Senator Mike Shirkey is the Michigan Senate Majority Leader. He represents the 16th state senate district comprising Jackson, Branch and Hillsdale counties.
Today in Michigan, residents can buy marijuana, but they can’t get flowers. They can purchase lottery tickets and liquor but can’t pick up paint for their homes. They can buy propane for outdoor grilling, but they cannot buy a new grill. They could buy candy for Easter baskets, but cannot support Michigan growers who are the No. 1 producer of Easter lilies. The governor encourages citizens to exercise outdoors but they cannot pay someone to cut their lawns. People can kayak or canoe but are prohibited from using a motorboat. The list of absurdities in the governor’s order is long, and unlike our gardens, it’s growing.
Last week, Governor Whitmer extended her “Stay Home, Stay Safe” order and imposed further restrictions on our movements and freedoms. The Senate Republicans have heard from citizens across Michigan who understand the need to protect public health and safety, but struggle to understand the decisions coming out of the executive office that seem to make little sense.
Weeks ago, the Senate Republicans raised concerns with the disparity between large retailers with garden centers (Home Depot, Lowe’s etc.) that could remain open under the governor’s order and small businesses that were forced to close because they only sold garden materials. We suggested common sense would dictate that our locally owned businesses be allowed to safely remain open and compete with the chain stores. Governor Whitmer’s answer was to force large retailers to place “caution” tape around planting materials and prohibit Michiganders from purchasing plants for their gardens.
- Related: April 14, 2020: Opinion | Gov. Whitmer needs our help in this crisis. That's common sense.
Senate Republicans have worked hard to find ways to support our governor over the past several weeks. We have offered input and suggestions for ways to improve the series of orders that have altered citizens’ lives and their livelihoods. Some very modest suggestions were taken, but when it came to getting people back to work smartly, we were largely ignored. We are not looking to be pandered to and neither are our constituents.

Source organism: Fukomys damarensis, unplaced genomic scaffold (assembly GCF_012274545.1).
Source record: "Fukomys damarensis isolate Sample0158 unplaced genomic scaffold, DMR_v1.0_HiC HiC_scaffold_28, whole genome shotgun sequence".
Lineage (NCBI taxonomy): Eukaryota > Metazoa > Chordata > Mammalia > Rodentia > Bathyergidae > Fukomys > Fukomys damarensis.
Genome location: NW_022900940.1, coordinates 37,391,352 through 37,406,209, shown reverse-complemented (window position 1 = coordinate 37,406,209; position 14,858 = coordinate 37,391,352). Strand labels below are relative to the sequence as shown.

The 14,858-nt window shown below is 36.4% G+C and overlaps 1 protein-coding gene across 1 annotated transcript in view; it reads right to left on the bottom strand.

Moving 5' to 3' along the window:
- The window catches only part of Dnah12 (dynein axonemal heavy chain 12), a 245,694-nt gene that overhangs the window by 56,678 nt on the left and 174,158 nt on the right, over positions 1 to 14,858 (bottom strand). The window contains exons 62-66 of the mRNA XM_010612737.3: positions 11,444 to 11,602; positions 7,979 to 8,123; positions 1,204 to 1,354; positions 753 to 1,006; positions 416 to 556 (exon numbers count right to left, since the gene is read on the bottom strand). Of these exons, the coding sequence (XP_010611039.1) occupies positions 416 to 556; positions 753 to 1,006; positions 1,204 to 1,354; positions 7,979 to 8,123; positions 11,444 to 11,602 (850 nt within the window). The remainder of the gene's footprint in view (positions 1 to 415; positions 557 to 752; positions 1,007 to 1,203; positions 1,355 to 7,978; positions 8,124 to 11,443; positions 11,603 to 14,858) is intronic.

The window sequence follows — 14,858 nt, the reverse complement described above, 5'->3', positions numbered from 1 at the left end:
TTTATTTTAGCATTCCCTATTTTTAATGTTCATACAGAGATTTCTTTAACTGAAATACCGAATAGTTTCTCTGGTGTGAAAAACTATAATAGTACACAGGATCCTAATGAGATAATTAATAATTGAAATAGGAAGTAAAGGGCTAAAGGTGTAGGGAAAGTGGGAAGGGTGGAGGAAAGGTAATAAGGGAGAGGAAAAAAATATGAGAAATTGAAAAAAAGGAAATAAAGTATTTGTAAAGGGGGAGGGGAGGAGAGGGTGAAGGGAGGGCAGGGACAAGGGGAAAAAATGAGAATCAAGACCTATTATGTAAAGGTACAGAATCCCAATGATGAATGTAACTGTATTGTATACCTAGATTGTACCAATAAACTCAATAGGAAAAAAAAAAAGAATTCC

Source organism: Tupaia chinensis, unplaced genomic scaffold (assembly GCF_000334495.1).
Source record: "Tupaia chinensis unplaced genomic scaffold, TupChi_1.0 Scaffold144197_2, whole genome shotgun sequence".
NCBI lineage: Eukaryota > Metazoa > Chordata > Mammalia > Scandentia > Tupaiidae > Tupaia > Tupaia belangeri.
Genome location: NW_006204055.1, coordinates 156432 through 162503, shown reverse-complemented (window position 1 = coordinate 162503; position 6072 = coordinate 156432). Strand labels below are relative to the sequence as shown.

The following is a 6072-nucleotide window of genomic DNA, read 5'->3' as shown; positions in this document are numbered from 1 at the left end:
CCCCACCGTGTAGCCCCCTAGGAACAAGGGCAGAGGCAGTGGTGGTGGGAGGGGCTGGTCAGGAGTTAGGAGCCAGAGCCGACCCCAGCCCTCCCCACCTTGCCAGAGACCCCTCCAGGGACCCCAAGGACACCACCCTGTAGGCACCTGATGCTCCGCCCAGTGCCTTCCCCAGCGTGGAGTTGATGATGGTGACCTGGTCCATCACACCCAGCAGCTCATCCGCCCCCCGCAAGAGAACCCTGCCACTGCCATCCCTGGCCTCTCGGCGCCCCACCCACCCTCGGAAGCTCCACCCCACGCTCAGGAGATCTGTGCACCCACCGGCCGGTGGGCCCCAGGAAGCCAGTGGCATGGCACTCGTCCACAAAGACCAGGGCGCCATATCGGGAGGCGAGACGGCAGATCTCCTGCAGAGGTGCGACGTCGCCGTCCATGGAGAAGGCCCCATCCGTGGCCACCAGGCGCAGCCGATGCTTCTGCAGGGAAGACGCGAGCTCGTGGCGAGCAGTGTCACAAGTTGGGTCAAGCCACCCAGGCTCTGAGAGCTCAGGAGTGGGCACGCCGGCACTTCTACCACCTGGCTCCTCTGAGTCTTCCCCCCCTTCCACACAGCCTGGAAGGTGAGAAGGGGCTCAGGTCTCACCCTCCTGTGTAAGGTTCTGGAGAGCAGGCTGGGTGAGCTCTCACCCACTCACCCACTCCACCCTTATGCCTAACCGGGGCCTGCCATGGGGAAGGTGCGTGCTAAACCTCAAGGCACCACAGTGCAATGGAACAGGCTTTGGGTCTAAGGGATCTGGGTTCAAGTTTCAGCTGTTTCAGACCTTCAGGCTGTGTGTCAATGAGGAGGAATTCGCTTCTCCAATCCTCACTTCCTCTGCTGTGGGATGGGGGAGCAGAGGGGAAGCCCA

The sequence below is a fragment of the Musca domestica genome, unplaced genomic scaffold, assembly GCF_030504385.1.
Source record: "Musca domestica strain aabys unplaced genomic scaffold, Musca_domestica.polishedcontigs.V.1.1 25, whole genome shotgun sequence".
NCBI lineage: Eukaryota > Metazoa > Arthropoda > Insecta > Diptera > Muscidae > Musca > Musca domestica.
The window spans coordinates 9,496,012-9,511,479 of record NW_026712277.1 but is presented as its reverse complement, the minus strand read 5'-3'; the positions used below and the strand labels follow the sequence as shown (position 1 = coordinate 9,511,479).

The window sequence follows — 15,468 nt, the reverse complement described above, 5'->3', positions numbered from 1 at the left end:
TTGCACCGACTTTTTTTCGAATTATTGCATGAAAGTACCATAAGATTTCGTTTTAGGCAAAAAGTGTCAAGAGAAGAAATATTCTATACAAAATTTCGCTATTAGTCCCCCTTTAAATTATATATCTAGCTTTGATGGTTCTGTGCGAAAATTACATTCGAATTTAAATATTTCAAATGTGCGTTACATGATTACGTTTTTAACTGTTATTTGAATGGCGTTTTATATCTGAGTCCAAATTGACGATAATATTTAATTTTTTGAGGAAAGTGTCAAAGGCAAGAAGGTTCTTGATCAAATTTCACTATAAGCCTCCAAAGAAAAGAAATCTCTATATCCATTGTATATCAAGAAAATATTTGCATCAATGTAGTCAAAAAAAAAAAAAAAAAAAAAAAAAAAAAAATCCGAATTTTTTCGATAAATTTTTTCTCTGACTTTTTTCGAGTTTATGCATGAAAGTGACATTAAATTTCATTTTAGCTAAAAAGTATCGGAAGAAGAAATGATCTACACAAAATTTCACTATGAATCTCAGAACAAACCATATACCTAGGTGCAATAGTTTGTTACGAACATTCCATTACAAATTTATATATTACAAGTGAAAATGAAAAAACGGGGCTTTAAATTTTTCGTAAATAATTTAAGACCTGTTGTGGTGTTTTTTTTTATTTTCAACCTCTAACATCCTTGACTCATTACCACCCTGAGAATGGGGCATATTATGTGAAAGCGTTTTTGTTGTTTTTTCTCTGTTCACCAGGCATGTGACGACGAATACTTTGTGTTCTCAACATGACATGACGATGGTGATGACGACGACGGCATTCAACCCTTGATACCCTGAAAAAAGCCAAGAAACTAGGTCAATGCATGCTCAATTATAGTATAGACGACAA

COVID-19 will persist in Michigan long past the end of the month. We have adopted new behaviors to defend ourselves against the virus: handwashing, social distancing, and wearing masks will be our new normal long past April 30. These new behaviors are long-term changes to daily life and must be embraced as our primary weapons against COVID-19. While our citizens focus on responsible personal behavior, government should be focused on making decisions based on risk and safety, not arbitrary definitions of “essential” versus “non-essential.”
Governor Whitmer believes that one size fits all. But just like the weather can be vastly different in Detroit than it is in Houghton, so too are the realities of this virus. The governor should make common sense revisions to the new stay-at-home order that make health the top priority while recognizing different geography and different business types. Revisions demonstrate trust in the people of Michigan to safely return to work.
We are asking all citizens to contact Governor Whitmer and let her know Michiganders want to see common-sense changes made to “Stay Home, Stay Safe.”